Originally published in Script magazine January/February 2012
Aaron Ginsburg is a longtime TV/Film writer, producer and director. His television writing/producing credits include The 100 (CW), The Good Guys (Fox), The Finder (Fox), Burn Notice: The Fall of Sam Axe (USA), and Intelligence (CBS), to name a few. Follow his adventures on Twitter @DrLawyercop.
The award was heavier than it looked, a futuristic totem of glass and polished steel, but the weight felt exhilarating in my hands. From the stage, I could see an ocean of the industry’s top game developers, all waiting for me to speak. But I had no speech prepared. No one had expected us to win, so I’d enjoyed more than a few complimentary whiskeys at the pre-party. Now, fueled by adrenaline and grain alcohol, I approached the mic, hoisted the award valiantly above my head ... and began to ramble.
It’s an Honor Just to be Nominated ...
In 2006, my writing partner and I were hired to write an ambitious videogame—Call of Duty 2: Big Red One. Many of you have surely heard of the franchise, but the concept for this game was a departure for Activision and Treyarch at the time. Under the guidance of Treyarch’s passionate creative director, we were hired to create characters and a story that had the power to emotionally involve the player, to provoke excitement to fear to sadness to bittersweet gratification. It was to be a playable, interactive version of HBO’s Band of Brothers, and my writing partner and I jumped into the project with full force. We were (and are) gamers ourselves, and the chance to pen a 10-hour drama that we could then play on our consoles was a challenge we couldn’t pass up. If you dig through the archives of Script magazine, you can even find my first article for this publication—detailing my strange and wonderfully exciting journey through the videogame writing process.
It took nearly a year of intense research, writing and rewriting, but eventually our 300-page tome of a script was complete, and the insanely talented designers, animators and engineers were hard at work bringing to life the story of the intrepid infantrymen of Big Red One.
After the game was released, we knew we’d done something right when The Onion ran a hilarious story about our game and our characters. The headline read: “Call of Duty 2 Gamer Wonders If War Is Worth Dying 79 Times For.” In the article, the fictional gamer, Martin Avers, is interviewed about his experience playing the game, “Pausing the horrors of war on his PlayStation 2, the bleary-eyed Avers spoke about his fallen comrades, ‘I mean, watching Bloomfield die onscreen was tough, especially because I was the one who pushed the buttons that sent him to his death.’” Certainly, the article was poking fun, but they’d ironically captured the very sentiment we’d been striving for: inspiring the gamer to feel emotionally connected to their onscreen comrades.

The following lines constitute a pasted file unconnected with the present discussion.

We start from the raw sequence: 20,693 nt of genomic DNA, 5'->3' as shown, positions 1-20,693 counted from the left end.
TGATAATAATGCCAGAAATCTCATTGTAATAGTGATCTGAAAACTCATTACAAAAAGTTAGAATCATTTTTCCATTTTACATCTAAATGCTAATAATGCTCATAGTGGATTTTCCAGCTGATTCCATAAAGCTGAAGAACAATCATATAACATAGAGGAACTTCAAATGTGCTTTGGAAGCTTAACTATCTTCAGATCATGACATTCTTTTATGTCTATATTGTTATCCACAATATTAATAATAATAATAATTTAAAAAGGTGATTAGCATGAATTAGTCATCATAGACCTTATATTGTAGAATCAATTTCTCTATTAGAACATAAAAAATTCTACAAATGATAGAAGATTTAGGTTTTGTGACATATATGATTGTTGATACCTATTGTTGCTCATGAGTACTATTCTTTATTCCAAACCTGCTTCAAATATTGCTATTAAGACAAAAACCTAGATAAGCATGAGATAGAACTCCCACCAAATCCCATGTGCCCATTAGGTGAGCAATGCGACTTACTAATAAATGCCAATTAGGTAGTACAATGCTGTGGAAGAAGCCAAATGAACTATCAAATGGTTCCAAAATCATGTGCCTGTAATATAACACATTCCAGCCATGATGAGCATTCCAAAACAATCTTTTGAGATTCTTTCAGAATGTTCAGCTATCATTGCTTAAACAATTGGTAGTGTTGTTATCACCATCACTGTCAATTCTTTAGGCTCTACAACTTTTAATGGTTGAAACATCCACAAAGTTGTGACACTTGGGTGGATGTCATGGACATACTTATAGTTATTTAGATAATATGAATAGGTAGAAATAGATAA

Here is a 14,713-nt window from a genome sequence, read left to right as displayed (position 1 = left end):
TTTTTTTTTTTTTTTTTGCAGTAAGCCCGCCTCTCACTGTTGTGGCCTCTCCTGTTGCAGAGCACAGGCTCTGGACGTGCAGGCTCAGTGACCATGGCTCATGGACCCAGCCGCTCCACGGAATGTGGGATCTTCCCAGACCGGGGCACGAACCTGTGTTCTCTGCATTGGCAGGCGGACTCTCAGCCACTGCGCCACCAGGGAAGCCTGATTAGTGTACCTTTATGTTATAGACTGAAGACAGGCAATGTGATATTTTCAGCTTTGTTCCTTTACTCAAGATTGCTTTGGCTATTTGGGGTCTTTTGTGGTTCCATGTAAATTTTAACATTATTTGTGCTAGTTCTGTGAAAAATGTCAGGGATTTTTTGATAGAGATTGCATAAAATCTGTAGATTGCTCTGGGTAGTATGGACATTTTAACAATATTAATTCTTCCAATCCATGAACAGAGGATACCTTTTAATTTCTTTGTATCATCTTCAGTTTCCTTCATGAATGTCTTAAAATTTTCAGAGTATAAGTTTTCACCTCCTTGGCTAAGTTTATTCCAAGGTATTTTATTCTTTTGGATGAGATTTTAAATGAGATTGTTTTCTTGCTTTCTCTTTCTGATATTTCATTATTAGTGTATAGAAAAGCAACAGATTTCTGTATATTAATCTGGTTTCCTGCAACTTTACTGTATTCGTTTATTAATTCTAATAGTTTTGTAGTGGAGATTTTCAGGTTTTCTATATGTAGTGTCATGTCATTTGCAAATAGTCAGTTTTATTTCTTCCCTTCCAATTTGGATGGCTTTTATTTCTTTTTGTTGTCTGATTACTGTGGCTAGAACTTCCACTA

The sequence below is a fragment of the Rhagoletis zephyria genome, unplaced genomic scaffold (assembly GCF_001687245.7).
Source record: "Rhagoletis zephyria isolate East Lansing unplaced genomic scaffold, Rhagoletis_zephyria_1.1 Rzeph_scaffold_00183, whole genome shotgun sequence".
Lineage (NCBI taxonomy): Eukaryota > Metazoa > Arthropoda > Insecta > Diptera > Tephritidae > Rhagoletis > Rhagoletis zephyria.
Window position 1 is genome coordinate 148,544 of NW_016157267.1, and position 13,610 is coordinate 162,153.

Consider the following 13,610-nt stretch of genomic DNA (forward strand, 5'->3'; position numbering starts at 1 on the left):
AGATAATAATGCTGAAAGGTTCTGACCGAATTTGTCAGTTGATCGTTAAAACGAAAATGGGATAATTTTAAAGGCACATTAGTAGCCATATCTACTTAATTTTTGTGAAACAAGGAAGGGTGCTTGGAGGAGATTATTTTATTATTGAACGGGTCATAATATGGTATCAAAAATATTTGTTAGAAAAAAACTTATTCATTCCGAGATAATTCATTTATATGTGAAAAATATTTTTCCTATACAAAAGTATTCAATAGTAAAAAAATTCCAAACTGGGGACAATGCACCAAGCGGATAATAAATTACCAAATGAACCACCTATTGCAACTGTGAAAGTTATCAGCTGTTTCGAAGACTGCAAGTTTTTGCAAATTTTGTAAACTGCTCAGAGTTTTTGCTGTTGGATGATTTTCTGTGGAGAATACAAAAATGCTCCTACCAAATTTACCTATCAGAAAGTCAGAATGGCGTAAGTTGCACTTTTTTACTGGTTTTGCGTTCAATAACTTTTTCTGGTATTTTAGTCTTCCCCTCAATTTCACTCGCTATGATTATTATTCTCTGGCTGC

A month later, Treyarch’s creative director called me with some incredible news: Our game had been nominated for Outstanding Achievement in Story and Character Development by the Academy of Interactive Arts & Sciences (AIAS) at the 9th Annual Interactive Achievement Awards. The ceremony would take place in Las Vegas and, as the writer of the story and characters in question, if I wanted to attend, I’d need to find my own way there.
What Happens in Vegas ...
The company was taking care of the creative director’s travel and hotel, but as the writer of the nominated script, I was—naturally—left to fend for myself. Writers are used to getting the short end of the stick in the film industry, so it was almost reassuring to discover the same level of disregard was shared by the burgeoning videogame industry. Determined to attend the award ceremony, mostly as a matter of principle, I found a moderately affordable flight online and convinced the creative director to let me crash in his expansive hotel suite.
When I arrived at the location of the ceremony, a swanky Vegas casino right on the strip, I quickly changed into my nice suit in a bathroom near the nickel slots. Then I met up with the creative director at the pre-party. The Academy of Interactive Arts & Sciences had taken over one of the casino’s trendy nightclubs, filled it with videogame artwork and flatscreen TVs arranged so participants could play the nominated games, all while enjoying complimentary food and cocktails.
I looked around the room and saw fellow nominees from some of the year’s biggest games: God of War, Guitar Hero, Shadow of the Colossus, Tom Clancy’s Splinter Cell ... the creative director handed me another whiskey on the rocks and we toasted. “We don’t have a prayer,” he confessed. “We’re a first-person shooter.” In the history of the Interactive Achievement Awards, a first-person had never won the award for Outstanding Story and Character Development. With the pressure of winning off the table, he and I grabbed another whiskey and decided to sit back and simply enjoy the experience.